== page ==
Ex-bodyguard hails ‘great’ man who transformed Tivoli
Moments before joining scores of mourners inside The Cathedral of the Most Holy Trinity to bid farewell to late Jamaican statesman Edward Seaga, his one-time bodyguard was awash with tears yesterday as he recalled the former prime minister’s compassion.
Astor Osborne, who joined the Jamaica Constabulary Force in 1967 and provided close protection to Seaga for more than 25 years, praised the former prime minister for transforming the slum called ‘Back o Wall’ into a modern neighbourhood.
Osborne, who was in 1968 deployed to the Kingston Western Police Division, remembers well the days when Tivoli Gardens was a metaphor of extreme squalor.
“Authorities were bulldozing structures in the area. We saw boys running up and down the place, and as young police, we ran after them. We noticed that there were cars turned upside down, which were easy for them to slip into. I realised they were living in the cars. Even pregnant women and children as well,” he told The Gleaner yesterday.
The retired cop said that a sergeant had beckoned to him and said, “’Mr Osborne, the people live in the cars, and I don’t want you to interfere with them.’ He said that a man by the name of Seaga is going to build an entire housing community for the people.
“I went out of my way to meet this man because I thought that was something great!” he exclaimed.
As fate would have it, Osborne was selected as part of Seaga’s close-protection team, alongside storied crime fighter Keith ‘Trinity’ Gardner. After Gardner left, Osborne said that he assumed the chief security role.
“Working with him was always good. We could go anywhere inside his house. He was kind and he treat us very good. He wasn’t the type to leave us outside when he was at functions. He ensured his security team was fed. I remember they tried to move me from his security team. Mr Seaga said, ‘Osborne is in charge of my security. If you move him, I don’t want any security.’ They had to cancel it,” he told The Gleaner.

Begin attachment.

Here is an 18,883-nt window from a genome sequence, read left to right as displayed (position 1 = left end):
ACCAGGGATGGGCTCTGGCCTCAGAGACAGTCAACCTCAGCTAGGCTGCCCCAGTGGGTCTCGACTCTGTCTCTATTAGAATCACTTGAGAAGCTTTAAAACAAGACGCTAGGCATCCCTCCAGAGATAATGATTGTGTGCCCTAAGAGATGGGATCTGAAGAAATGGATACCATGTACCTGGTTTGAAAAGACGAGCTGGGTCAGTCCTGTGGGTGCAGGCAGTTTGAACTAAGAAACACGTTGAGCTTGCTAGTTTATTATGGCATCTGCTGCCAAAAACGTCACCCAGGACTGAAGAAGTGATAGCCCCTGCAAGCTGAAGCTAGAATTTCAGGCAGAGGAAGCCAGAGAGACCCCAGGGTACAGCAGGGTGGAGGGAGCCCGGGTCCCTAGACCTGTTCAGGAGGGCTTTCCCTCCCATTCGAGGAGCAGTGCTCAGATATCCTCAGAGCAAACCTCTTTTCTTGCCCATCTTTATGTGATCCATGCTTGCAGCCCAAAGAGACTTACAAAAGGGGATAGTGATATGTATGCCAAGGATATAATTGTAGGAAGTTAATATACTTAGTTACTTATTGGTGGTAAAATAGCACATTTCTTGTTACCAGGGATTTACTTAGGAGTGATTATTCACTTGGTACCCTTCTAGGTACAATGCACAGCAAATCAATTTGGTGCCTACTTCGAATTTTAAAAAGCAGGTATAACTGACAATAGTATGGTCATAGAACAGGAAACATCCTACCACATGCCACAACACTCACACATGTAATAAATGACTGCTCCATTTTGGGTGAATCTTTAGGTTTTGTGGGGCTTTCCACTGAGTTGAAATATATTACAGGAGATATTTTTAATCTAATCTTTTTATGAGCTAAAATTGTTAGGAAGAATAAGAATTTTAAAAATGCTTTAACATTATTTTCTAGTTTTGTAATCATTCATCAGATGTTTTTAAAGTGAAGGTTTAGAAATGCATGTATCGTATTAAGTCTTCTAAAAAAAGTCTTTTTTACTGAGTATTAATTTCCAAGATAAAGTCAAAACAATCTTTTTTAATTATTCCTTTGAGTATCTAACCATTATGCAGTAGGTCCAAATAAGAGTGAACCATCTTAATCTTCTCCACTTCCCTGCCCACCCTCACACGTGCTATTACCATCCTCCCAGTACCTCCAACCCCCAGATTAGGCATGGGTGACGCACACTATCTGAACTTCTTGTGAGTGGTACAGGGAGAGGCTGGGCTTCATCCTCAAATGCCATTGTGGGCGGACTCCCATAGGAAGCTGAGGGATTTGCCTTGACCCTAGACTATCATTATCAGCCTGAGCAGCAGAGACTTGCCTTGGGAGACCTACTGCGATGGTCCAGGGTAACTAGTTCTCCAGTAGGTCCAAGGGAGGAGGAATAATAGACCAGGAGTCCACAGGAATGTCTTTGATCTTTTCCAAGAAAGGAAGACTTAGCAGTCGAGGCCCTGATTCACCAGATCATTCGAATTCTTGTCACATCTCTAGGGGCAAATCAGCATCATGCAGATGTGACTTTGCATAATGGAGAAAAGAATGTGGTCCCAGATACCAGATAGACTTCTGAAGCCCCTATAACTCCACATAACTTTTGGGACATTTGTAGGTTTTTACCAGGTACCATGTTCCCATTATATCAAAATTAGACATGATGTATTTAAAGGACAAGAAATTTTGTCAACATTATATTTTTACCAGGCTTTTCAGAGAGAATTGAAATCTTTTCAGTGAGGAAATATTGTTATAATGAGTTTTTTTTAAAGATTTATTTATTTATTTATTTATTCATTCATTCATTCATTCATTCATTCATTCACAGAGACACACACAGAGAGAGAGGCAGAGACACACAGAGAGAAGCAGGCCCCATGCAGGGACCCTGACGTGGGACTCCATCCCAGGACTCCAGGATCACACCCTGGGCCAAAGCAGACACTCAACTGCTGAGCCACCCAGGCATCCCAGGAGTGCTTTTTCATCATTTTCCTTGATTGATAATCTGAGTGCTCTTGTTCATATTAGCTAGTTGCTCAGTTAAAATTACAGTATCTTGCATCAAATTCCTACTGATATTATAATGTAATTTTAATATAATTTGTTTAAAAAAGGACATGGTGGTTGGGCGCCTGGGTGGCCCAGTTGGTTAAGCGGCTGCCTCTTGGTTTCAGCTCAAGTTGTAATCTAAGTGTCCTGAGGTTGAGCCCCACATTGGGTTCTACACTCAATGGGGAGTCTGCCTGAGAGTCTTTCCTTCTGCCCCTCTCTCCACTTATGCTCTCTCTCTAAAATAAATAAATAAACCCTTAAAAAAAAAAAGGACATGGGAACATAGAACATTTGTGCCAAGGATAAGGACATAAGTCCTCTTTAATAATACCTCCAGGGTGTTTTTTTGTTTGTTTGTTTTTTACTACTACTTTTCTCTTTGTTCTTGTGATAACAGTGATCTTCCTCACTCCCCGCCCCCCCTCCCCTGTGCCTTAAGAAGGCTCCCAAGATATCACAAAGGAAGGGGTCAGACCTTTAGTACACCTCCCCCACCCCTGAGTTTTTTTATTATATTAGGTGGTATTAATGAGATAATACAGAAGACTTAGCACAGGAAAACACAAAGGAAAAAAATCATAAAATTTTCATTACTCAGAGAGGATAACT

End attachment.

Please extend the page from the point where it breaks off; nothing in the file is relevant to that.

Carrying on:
What brought tears streaming down Osborne’s face yesterday was the memory of Seaga’s kindness to him after his house was stripped of its roof as Hurricane Gilbert, a Category Five storm, pounded Jamaica in 1988.
“During Gilbert, my housetop blew off and I asked the people who were in charge of distributing tarpaulins for one, but they didn’t give me any. Mr Seaga’s roof was damaged, too. Somebody went to him and said, ‘Boss, ‘Osi’, your security, up to now him don’t get any tarpaulin.
“As chief of security, when I saw how badly damaged an entire section of his roof was and he took the only tarpaulin he had and gave it to me, I felt great. He was the greatest man I know in Jamaica,” he said, breaking down.
Seaga, who died on May 28 at age 89, was laid to rest at National Heroes Park.